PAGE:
Cottage in Muskoka Has an Efficiency Makeover

Published on December 12, 2018

Cottage in Muskoka Has Energy Efficiency Makeover

Terrell Wong, president of Passive Buildings Canada and architect for Stone’s Throw Design, recently finished renovating the exterior of her cottage in Muskoka, improving her home’s efficiency to become a sustainable home, while also updating its exterior to a more modern look.

 

The home was originally purchased in 2004 by Wong and her husband, and they immediately started designing their renovations. However they decided to take their time and proceed at their own pace.


In July of 2017, Mother Nature fast-tracked their plans to renovate, as the Muskoka region was affected by the “summer of storms”, causing a liquification of the ground on one side of Wong’s property.

 

The downpouring from the storms created a trench that was 6 feet deep and littered with landscaping rocks that were carried down hill, ruining her attractive stone-lined pathway that led from the side-door.

 

Once the damage to the pathway was repaired and the stones were replaced in their proper locations, Wong started planning how she might reform her house into a more attractive and sustainable home.

 

“This is my future retirement home,” said Wong, remarking that if Mother Nature can damage her home so severely, she was going to renovate it right this time.

 

Her pink fibreglass insulation had an ant infestation, so she decided on Gutex Multitherm, which are moisture-resistant fibreboard insulation panels that provide an insulation R-value of 23.

 

Wong also had a Solitex Mento 1000 breathable weather barrier installed to her home’s exterior, along with Vetta Building Technologies’ triple-glazed windows, which provide her with an insulation R-value of 6.3.

 

The cottage also now has two types of siding separated by a horizontal metal sill, with prefinished dove grey Maibec on the bottom, and wood on the top that has been treated with a Japanese method of finishing and sealing - called shou sugi ban - which works to give the wood an 80 to 100 year lifespan and an attractive aesthetic.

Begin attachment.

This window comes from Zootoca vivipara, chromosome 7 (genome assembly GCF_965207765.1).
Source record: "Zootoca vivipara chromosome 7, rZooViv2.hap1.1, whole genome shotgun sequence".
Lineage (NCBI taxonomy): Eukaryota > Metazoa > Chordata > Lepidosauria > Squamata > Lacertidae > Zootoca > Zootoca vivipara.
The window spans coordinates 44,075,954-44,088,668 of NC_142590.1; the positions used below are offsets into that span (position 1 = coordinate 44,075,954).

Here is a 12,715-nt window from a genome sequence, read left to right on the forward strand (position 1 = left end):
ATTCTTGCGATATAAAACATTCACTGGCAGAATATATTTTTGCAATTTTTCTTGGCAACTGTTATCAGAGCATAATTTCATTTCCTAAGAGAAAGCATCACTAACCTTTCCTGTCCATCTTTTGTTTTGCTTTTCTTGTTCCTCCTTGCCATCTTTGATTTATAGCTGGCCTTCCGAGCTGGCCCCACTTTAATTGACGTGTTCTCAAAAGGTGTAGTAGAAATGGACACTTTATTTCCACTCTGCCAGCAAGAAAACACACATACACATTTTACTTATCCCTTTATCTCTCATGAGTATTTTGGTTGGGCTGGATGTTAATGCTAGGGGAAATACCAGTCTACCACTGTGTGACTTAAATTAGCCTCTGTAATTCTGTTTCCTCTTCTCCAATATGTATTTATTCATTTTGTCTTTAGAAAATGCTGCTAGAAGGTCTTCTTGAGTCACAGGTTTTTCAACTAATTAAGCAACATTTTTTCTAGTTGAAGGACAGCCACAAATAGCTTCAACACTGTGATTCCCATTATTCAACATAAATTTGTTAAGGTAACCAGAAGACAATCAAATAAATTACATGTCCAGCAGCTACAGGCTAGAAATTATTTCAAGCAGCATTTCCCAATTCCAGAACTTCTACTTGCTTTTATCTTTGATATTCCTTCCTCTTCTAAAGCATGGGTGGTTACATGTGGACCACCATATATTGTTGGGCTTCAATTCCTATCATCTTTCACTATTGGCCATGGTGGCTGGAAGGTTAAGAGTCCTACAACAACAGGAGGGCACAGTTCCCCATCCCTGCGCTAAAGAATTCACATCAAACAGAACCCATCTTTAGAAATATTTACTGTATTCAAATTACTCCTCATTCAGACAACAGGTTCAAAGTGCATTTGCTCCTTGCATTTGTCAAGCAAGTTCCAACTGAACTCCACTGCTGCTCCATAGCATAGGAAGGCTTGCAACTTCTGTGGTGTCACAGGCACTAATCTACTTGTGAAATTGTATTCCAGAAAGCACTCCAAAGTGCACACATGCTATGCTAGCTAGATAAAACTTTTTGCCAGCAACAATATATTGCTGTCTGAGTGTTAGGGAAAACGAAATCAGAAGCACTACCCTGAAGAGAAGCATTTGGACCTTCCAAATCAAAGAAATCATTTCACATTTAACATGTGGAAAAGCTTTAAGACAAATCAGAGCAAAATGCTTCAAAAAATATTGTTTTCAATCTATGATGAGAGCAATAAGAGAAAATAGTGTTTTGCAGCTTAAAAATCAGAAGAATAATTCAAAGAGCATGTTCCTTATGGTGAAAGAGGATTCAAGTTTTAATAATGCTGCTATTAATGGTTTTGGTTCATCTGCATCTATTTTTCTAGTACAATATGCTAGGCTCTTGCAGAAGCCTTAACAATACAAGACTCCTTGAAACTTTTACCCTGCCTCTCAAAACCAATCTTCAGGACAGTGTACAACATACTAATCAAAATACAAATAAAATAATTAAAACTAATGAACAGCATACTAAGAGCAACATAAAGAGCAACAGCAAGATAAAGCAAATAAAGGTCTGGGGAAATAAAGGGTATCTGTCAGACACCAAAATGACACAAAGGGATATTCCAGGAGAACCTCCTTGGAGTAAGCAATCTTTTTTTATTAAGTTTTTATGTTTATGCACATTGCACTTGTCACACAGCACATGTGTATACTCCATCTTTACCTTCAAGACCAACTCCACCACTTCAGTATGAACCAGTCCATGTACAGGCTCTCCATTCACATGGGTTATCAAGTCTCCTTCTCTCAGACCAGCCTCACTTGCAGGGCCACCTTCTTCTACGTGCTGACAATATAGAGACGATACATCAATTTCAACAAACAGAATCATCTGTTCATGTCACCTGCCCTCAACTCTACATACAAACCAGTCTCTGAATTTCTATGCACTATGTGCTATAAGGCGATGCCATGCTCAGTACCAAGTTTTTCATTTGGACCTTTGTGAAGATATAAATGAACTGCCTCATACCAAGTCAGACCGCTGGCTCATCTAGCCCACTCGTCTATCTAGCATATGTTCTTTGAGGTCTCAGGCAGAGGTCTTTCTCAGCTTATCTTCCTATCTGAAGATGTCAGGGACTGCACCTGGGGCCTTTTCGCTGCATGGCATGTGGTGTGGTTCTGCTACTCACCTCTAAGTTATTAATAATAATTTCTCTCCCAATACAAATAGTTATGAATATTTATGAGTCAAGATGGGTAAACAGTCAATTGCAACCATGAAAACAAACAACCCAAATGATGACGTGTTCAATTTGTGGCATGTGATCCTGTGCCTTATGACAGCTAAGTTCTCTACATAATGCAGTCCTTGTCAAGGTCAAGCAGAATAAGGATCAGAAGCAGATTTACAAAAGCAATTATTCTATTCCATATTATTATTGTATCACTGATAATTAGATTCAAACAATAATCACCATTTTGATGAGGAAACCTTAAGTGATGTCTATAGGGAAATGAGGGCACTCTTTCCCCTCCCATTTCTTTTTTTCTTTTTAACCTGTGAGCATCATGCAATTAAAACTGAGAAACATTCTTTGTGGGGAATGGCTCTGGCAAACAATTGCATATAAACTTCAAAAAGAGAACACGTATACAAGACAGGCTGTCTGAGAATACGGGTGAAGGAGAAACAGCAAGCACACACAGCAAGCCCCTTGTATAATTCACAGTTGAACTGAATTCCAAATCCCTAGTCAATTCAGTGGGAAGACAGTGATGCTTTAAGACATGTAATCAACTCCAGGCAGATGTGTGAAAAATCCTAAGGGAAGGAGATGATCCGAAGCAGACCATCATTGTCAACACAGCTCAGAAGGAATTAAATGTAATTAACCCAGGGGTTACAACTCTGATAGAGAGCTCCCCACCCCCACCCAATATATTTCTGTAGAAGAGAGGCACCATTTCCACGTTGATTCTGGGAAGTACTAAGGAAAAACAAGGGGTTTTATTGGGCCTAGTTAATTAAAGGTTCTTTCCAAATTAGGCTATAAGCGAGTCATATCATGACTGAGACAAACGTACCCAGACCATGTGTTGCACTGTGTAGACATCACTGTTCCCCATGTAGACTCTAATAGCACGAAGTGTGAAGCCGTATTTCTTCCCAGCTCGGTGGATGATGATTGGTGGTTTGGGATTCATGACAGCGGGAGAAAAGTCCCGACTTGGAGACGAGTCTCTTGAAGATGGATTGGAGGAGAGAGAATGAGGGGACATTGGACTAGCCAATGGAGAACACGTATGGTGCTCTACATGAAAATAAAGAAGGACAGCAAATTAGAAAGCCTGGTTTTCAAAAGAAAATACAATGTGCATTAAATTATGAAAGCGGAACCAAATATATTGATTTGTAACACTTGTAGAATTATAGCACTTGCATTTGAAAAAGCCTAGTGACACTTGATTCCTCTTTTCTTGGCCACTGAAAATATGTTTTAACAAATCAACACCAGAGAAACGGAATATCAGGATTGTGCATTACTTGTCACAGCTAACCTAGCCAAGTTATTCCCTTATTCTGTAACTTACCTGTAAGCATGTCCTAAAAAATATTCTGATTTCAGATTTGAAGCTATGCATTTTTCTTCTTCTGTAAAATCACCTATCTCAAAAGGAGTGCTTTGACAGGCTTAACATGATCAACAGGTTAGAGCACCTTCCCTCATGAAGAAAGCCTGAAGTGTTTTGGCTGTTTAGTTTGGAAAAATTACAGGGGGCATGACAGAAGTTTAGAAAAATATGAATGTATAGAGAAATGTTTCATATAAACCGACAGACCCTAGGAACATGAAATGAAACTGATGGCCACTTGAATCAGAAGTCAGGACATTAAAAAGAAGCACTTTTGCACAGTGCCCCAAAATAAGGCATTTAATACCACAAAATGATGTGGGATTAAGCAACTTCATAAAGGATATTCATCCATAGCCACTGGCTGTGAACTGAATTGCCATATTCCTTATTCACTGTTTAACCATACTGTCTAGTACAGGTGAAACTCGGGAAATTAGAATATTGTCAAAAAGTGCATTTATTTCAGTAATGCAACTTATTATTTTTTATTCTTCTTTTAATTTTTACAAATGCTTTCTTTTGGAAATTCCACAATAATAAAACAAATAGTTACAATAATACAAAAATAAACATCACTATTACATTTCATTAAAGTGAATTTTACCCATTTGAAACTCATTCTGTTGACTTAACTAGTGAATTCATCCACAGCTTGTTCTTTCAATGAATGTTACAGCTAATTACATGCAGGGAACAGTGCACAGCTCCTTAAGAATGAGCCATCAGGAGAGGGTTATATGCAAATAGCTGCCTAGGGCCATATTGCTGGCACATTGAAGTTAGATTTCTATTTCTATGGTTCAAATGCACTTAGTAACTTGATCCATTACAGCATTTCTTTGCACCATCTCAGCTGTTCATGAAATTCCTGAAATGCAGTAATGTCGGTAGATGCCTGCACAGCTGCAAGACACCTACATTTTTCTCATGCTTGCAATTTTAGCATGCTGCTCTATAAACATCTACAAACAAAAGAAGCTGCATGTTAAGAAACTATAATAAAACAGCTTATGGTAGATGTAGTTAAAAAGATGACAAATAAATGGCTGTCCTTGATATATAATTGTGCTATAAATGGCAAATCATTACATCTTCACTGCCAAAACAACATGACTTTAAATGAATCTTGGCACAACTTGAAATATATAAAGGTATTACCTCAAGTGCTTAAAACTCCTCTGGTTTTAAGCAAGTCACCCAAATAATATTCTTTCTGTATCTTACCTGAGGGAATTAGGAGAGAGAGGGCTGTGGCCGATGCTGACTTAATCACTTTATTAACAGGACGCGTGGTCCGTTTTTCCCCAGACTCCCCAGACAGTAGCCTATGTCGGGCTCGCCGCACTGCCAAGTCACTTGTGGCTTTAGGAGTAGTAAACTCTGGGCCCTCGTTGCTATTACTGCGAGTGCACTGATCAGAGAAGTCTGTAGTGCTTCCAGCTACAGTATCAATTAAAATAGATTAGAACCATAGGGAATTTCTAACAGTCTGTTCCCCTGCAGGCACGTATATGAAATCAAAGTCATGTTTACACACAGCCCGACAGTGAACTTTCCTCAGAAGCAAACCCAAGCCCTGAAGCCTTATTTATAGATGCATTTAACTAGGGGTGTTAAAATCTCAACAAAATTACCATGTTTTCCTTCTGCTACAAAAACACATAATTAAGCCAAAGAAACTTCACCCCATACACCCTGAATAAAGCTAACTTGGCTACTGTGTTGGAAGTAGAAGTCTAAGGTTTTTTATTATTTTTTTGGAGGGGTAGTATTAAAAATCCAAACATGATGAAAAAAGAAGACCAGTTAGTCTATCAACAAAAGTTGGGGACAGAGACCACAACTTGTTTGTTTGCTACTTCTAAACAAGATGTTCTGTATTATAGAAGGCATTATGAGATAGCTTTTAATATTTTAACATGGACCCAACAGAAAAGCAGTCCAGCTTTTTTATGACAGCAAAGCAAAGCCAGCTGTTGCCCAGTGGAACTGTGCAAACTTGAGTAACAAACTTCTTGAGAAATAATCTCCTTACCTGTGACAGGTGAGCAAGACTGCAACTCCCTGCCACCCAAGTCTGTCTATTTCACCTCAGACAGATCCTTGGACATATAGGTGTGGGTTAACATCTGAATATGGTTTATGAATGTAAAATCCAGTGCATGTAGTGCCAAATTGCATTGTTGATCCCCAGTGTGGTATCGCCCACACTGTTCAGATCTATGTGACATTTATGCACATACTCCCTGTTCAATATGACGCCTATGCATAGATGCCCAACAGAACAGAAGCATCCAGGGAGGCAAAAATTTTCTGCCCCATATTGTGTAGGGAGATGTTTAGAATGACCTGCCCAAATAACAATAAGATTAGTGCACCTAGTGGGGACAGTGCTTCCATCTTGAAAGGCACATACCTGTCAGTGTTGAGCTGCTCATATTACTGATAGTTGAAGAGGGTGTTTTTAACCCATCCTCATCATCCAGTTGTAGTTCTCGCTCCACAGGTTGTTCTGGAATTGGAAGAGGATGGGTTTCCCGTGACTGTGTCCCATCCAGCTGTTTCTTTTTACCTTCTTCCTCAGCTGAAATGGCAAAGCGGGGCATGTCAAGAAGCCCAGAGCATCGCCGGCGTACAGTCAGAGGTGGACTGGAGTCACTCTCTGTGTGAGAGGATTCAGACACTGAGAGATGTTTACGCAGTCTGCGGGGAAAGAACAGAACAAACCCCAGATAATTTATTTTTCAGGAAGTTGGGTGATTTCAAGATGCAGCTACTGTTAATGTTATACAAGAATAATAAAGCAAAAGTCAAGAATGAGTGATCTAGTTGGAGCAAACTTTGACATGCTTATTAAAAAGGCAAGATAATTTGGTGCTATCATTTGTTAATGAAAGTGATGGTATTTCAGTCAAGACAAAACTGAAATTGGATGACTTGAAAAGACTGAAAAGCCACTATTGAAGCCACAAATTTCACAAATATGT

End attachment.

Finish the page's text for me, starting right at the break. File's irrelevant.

Make Your Own Home Into a Sustainable Home with Efficiency Improvements

As a homeowner in Ontario, you may be interested in knowing how you can save some extra money on energy bills and improve your home’s comfort, value, and air quality all at the same time. The answer is to work towards making your home into a sustainable home.

 

This can be achieved by making energy efficiency improvements - even small improvements over a long period of time. By having a Home Energy Assessment conducted by a Registered Energy Advisor, you can find out exactly which methods for improving efficiency would be the most cost effective for you to consider in your home.

 

Quite often, the most effective way a home can become more efficient is through small and affordable renovations or modifications, such as improving the level of insulation in the attic, or by finding and sealing air leaks, but with a Home Energy Assessment you can be certain which methods for improving efficiency are the best fit for your home, your wallet, and your lifestyle.

 

A Home Energy Assessment can also help your home qualify for up to $5000 of home renovation rebates that are currently available to both Union Gas and Enbridge customers in Ontario.

The New Home Efficiency Rebate offers rebates up to $5,000.

There’s great news for homeowners who are planning to do residential renovations or upgrades! The new Home Efficiency Rebate offers up to $5,000 back for home energy upgrades. By doing renovations or upgrades that will improve a home’s energy efficiency, homeowners may be eligible for substantial rebates of up to $5,000 from Enbridge and Union Gas. Simply put, there are long-term payoffs with an energy efficient home.

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